Health Education

Objectives: Health inequities exist for racial groups as a result of political, societal, historical and economic injustices, such as colonisation and racism. To address this, health professions have applied various health education pedagogies to equip learners to contribute better to cultural safety. The aim of this realist review was to provide an overview of cultural safety programs that evaluate transition of learning to practice to generate program theory as to what strategies best translate cultural safety theory to practice for nurses and midwives.
Elsevier, The Lancet Infectious Diseases, Volume 21, December 2021
Self-management of type 1 diabetes (T1D) is a difficult task that involves different actions and decisions and requires various types of knowledge. Nowadays, it can be done partly autonomously, using a mobile digital device that measures the level of blood glucose. The FreeStyle Libre, launched on the Swiss market in 2016, is one such device. Drawing on Science and Technology Studies and adopting a sociocultural approach to learning, the present study investigated how healthcare professionals and young people living with T1D learned to use this new device during a summer camp.
This study supports SDGs 3 and 6 by showing that a handwashing intervention involving disgust-inducing messages, combined with the provision of handwashing stations in Abidjan, Côte d'Ivoire, successfully increased rates of handwashing with soap after toilet use. These findings demonstrate the effectiveness of combining health-based messaging with non-health-based messaging when implementing water, sanitation, and hygiene interventions.
The COVID-19 pandemic has shed light on the ongoing pandemic of racial injustice. In the context of these twin pandemics, emergency medicine organizations are declaring that “Racism is a Public Health Crisis.” Accordingly, we are challenging emergency clinicians to respond to this emergency and commit to being antiracist. This courageous journey begins with naming racism and continues with actions addressing the intersection of racism and social determinants of health that result in health inequities.
Elsevier, American Journal of Kidney Diseases, Volume 77, June 2021
Kidney disease continues to manifest stark racial inequities in the United States, revealing the entrenchment of racism and bias within multiple facets of society, including in our institutions, practices, norms, and beliefs. In this perspective, we synthesize theory and evidence to describe why an understanding of race and racism is integral to kidney care, providing examples of how kidney health disparities manifest interpersonal and structural racism.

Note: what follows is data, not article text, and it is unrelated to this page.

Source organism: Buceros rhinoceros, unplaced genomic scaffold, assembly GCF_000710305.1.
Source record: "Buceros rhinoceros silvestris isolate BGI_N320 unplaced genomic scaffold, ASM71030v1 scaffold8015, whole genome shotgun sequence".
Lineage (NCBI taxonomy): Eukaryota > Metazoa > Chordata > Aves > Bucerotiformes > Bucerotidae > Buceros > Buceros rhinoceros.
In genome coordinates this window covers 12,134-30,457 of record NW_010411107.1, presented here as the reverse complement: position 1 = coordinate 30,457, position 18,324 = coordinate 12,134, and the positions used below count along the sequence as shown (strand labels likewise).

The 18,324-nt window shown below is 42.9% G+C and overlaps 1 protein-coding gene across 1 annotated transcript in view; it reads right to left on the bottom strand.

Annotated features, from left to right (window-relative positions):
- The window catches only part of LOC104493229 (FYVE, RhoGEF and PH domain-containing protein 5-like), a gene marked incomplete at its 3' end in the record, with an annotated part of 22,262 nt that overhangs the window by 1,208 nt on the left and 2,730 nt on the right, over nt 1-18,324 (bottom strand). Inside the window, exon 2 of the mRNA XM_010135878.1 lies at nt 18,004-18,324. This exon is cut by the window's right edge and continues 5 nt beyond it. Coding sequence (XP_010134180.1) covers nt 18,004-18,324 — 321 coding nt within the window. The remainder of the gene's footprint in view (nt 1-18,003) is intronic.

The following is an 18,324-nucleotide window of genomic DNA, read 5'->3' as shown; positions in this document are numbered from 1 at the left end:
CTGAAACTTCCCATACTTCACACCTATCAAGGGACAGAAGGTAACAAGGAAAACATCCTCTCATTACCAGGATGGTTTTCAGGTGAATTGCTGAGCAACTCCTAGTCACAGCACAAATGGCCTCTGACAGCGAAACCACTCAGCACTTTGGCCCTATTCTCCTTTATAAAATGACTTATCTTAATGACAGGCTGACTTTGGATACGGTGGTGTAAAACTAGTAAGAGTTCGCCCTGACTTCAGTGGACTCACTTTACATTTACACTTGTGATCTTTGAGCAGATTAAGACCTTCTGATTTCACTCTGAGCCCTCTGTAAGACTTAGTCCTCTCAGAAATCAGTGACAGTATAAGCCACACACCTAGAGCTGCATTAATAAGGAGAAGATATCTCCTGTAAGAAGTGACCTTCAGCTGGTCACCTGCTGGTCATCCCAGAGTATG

The Lancet Global Health, Volume 9, April 2021

This Comment article supports SDGs 3, 10, and 17 by highlighting the need for full inclusivity and representation, and the involvement of a diverse range of stakeholders and voices, in order to successfully design solutions to global health problems and to reform the systems that are exacerbating global health inequities.
Background: Compared to cisgender peers, transgender and gender diverse (TGD) people experience significant health disparities associated with discrimination and limited access to appropriate care in healthcare settings. Nurses represent the largest segment of the United States (US) healthcare workforce; however, US nursing programs only dedicate approximately 2.12 h to Lesbian, Gay, Bisexual, and TGD (LGBT)-related content.
This study was conducted to assess the self-reported and observed food safety practices (FSP) of food handlers, who deliver food products that are prepared and cooked at home during the COVID-19 pandemic in the Philippines. 751 participated in the online survey who were selected using criterion sampling. A questionnaire developed by the researcher was used to gather data with Cronbach Alpha of 0.91. t-test, ANOVA, and Fleiss kappa were performed to treat data.
Objectives: ‘Dementia Friends’ is a programme used to raise awareness of dementia, developed by the Alzheimer's Society, which has been delivered across the UK to diverse populations, including adolescents. However, there is little evidence available with regards to adolescents' perceptions of the programme and its impact. This study aims to explore this in a group of adolescents from the south of England. Study design: Focus group discussions. Methods: Thirty adolescents aged between 11 and 16 years were recruited from two schools in East Sussex, England.